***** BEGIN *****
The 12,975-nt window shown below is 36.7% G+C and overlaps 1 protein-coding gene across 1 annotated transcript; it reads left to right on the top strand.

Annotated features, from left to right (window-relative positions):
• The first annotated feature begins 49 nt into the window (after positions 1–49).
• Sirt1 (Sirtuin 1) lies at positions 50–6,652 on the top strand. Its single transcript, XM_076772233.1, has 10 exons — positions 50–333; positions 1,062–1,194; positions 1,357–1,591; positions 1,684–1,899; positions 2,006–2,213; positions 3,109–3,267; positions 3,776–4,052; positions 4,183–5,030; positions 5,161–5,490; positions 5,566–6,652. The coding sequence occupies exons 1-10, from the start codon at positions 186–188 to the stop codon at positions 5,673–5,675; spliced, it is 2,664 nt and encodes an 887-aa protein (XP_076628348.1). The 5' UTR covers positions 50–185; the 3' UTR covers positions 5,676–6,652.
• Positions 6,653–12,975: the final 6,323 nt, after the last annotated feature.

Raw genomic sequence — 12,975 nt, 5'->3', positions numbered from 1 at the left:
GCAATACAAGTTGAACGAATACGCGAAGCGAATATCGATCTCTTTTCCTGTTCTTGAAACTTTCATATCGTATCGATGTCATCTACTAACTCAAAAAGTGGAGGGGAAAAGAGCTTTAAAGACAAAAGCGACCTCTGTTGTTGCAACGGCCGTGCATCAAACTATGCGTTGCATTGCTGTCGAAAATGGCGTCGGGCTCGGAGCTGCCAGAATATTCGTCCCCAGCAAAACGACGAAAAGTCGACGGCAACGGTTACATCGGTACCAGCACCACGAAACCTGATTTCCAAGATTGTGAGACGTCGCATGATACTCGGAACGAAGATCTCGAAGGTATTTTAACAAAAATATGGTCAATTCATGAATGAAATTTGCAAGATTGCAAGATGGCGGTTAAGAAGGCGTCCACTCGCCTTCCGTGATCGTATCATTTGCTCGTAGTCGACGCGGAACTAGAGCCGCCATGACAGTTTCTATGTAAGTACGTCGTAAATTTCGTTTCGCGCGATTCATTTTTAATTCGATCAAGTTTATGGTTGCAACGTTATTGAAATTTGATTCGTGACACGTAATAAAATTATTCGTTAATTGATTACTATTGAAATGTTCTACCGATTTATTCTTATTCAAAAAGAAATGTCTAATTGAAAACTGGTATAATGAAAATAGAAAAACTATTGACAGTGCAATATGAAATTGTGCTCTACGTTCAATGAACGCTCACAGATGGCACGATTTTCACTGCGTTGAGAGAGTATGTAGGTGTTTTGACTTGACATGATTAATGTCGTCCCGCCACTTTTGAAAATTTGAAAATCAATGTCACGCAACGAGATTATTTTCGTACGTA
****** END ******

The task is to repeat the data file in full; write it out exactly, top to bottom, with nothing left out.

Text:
The 12,975-nt window shown below is 36.7% G+C and overlaps 1 protein-coding gene across 1 annotated transcript; it reads left to right on the top strand.

Annotated features, from left to right (window-relative positions):
• The first annotated feature begins 49 nt into the window (after positions 1–49).
• Sirt1 (Sirtuin 1) lies at positions 50–6,652 on the top strand. Its single transcript, XM_076772233.1, has 10 exons — positions 50–333; positions 1,062–1,194; positions 1,357–1,591; positions 1,684–1,899; positions 2,006–2,213; positions 3,109–3,267; positions 3,776–4,052; positions 4,183–5,030; positions 5,161–5,490; positions 5,566–6,652. The coding sequence occupies exons 1-10, from the start codon at positions 186–188 to the stop codon at positions 5,673–5,675; spliced, it is 2,664 nt and encodes an 887-aa protein (XP_076628348.1). The 5' UTR covers positions 50–185; the 3' UTR covers positions 5,676–6,652.
• Positions 6,653–12,975: the final 6,323 nt, after the last annotated feature.

Raw genomic sequence — 12,975 nt, 5'->3', positions numbered from 1 at the left:
GCAATACAAGTTGAACGAATACGCGAAGCGAATATCGATCTCTTTTCCTGTTCTTGAAACTTTCATATCGTATCGATGTCATCTACTAACTCAAAAAGTGGAGGGGAAAAGAGCTTTAAAGACAAAAGCGACCTCTGTTGTTGCAACGGCCGTGCATCAAACTATGCGTTGCATTGCTGTCGAAAATGGCGTCGGGCTCGGAGCTGCCAGAATATTCGTCCCCAGCAAAACGACGAAAAGTCGACGGCAACGGTTACATCGGTACCAGCACCACGAAACCTGATTTCCAAGATTGTGAGACGTCGCATGATACTCGGAACGAAGATCTCGAAGGTATTTTAACAAAAATATGGTCAATTCATGAATGAAATTTGCAAGATTGCAAGATGGCGGTTAAGAAGGCGTCCACTCGCCTTCCGTGATCGTATCATTTGCTCGTAGTCGACGCGGAACTAGAGCCGCCATGACAGTTTCTATGTAAGTACGTCGTAAATTTCGTTTCGCGCGATTCATTTTTAATTCGATCAAGTTTATGGTTGCAACGTTATTGAAATTTGATTCGTGACACGTAATAAAATTATTCGTTAATTGATTACTATTGAAATGTTCTACCGATTTATTCTTATTCAAAAAGAAATGTCTAATTGAAAACTGGTATAATGAAAATAGAAAAACTATTGACAGTGCAATATGAAATTGTGCTCTACGTTCAATGAACGCTCACAGATGGCACGATTTTCACTGCGTTGAGAGAGTATGTAGGTGTTTTGACTTGACATGATTAATGTCGTCCCGCCACTTTTGAAAATTTGAAAATCAATGTCACGCAACGAGATTATTTTCGTACGTA